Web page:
Earned Run Average

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Every pitcher in RBI has an Earned Run Average. Much like a hitters Batting Average and Home Runs, the ERA is purely a cosmetic stat. The various pitcher speeds, drop rating, left curve, right curve and endurance determine how good of an RBI pitcher they are. ERA has zero actual use in RBI out of the display.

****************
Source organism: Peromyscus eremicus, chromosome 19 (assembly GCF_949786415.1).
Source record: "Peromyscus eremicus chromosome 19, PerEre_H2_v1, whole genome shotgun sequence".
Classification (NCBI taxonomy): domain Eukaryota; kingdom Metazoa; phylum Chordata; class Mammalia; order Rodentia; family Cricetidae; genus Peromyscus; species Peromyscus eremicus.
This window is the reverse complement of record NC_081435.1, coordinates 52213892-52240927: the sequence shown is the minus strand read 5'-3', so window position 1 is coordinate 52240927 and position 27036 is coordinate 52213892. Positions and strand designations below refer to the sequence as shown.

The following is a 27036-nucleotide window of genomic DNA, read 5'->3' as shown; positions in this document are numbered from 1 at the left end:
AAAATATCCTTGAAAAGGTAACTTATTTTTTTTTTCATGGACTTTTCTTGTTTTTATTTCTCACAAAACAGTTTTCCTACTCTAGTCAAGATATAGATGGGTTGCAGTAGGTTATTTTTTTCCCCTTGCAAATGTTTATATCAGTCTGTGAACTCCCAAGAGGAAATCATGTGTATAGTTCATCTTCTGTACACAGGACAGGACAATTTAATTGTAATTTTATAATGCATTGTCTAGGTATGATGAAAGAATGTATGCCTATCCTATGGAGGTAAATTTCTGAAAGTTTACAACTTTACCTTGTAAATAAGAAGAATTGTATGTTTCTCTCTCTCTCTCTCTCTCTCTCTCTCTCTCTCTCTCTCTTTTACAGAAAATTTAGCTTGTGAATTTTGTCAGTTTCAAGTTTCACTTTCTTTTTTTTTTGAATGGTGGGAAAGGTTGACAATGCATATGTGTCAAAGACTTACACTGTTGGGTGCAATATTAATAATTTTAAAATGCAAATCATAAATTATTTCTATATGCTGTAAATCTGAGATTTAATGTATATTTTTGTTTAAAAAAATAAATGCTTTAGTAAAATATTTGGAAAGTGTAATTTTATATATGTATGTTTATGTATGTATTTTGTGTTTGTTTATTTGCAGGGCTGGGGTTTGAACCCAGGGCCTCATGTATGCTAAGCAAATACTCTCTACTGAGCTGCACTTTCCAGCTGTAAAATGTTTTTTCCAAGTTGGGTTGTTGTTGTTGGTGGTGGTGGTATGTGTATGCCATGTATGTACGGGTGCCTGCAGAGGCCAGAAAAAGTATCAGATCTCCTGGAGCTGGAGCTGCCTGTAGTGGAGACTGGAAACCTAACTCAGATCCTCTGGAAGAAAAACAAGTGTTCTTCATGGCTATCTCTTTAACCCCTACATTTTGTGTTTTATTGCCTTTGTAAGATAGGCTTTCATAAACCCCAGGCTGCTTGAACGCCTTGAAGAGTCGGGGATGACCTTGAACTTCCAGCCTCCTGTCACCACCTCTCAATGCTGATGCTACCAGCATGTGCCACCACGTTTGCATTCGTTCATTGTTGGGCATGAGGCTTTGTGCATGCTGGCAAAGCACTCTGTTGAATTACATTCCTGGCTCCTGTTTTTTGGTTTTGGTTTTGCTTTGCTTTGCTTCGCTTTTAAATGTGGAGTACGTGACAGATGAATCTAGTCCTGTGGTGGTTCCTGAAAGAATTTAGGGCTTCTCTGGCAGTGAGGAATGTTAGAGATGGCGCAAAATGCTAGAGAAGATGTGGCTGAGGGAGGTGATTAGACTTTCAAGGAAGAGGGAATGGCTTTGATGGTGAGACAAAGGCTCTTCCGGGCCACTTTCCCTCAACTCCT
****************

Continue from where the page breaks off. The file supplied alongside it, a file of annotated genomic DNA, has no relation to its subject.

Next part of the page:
Low pitcher ERAs

In RBI, your maximum ERA can be no higher than 3.55 (sans nightwulf hacks). Unfortunately in real baseball, many pitchers had ERAs well above that mark. So all RBI did was loop the ERA - if your ERA is 3.56 in real life, your ERA in RBI was 1.00 (the lowest you can have in the game). So basically if your ERA was above 3.55, the formula is used:

Real ERA - 3.56 + 1.00 = RBI ERA

Don Sutton 1986 ERA 3.74, RBI ERA 1.18 Shane Corbet 1986 ERA 3.66, RBI ERA 1.10 Bert Blyleven 1987 ERA 4.01, RBI ERA 1.45